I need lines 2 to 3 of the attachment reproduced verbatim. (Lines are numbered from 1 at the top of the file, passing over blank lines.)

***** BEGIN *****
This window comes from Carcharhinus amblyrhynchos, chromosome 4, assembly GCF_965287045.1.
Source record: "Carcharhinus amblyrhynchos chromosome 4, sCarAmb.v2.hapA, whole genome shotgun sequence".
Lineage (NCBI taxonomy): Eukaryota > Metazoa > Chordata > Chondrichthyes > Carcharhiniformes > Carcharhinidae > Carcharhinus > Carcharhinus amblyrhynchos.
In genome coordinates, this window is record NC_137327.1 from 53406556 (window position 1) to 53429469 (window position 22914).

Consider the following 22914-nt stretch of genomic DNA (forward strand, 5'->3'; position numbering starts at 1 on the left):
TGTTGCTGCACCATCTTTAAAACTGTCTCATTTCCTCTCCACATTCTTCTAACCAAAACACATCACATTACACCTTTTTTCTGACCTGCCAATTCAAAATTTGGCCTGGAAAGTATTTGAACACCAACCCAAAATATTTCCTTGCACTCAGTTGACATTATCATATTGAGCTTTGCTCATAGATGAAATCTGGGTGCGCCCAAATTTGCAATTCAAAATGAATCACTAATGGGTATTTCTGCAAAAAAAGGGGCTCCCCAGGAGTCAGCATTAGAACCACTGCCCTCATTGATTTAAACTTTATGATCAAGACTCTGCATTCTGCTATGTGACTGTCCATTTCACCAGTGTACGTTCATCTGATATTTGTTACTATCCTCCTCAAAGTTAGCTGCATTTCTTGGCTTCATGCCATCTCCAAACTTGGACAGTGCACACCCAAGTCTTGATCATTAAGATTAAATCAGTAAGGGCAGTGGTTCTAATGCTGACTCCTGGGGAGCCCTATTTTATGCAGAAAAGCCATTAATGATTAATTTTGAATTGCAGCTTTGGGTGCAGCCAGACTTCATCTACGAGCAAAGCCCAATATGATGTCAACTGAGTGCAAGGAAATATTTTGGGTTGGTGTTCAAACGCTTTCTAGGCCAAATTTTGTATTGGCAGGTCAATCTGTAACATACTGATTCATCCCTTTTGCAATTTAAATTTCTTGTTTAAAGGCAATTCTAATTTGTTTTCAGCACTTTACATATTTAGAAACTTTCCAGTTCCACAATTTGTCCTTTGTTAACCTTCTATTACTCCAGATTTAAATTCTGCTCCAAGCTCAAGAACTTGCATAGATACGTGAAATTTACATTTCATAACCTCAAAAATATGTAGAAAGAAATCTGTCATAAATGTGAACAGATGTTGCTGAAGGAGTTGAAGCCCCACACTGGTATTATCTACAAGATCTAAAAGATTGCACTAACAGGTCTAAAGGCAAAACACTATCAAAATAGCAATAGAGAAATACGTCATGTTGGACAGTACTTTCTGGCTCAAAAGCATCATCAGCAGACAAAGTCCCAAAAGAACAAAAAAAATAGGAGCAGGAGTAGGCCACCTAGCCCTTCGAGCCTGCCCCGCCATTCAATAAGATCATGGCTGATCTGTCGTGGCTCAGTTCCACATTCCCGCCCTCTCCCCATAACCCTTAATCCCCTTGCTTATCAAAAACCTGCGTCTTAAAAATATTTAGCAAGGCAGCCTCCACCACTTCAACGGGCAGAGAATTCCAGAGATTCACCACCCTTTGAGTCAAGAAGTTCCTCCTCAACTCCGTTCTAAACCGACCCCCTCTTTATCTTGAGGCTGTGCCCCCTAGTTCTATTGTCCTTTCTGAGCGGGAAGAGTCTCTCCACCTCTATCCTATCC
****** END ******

Source record: "Carcharhinus amblyrhynchos chromosome 4, sCarAmb.v2.hapA, whole genome shotgun sequence".
Lineage (NCBI taxonomy): Eukaryota > Metazoa > Chordata > Chondrichthyes > Carcharhiniformes > Carcharhinidae > Carcharhinus > Carcharhinus amblyrhynchos.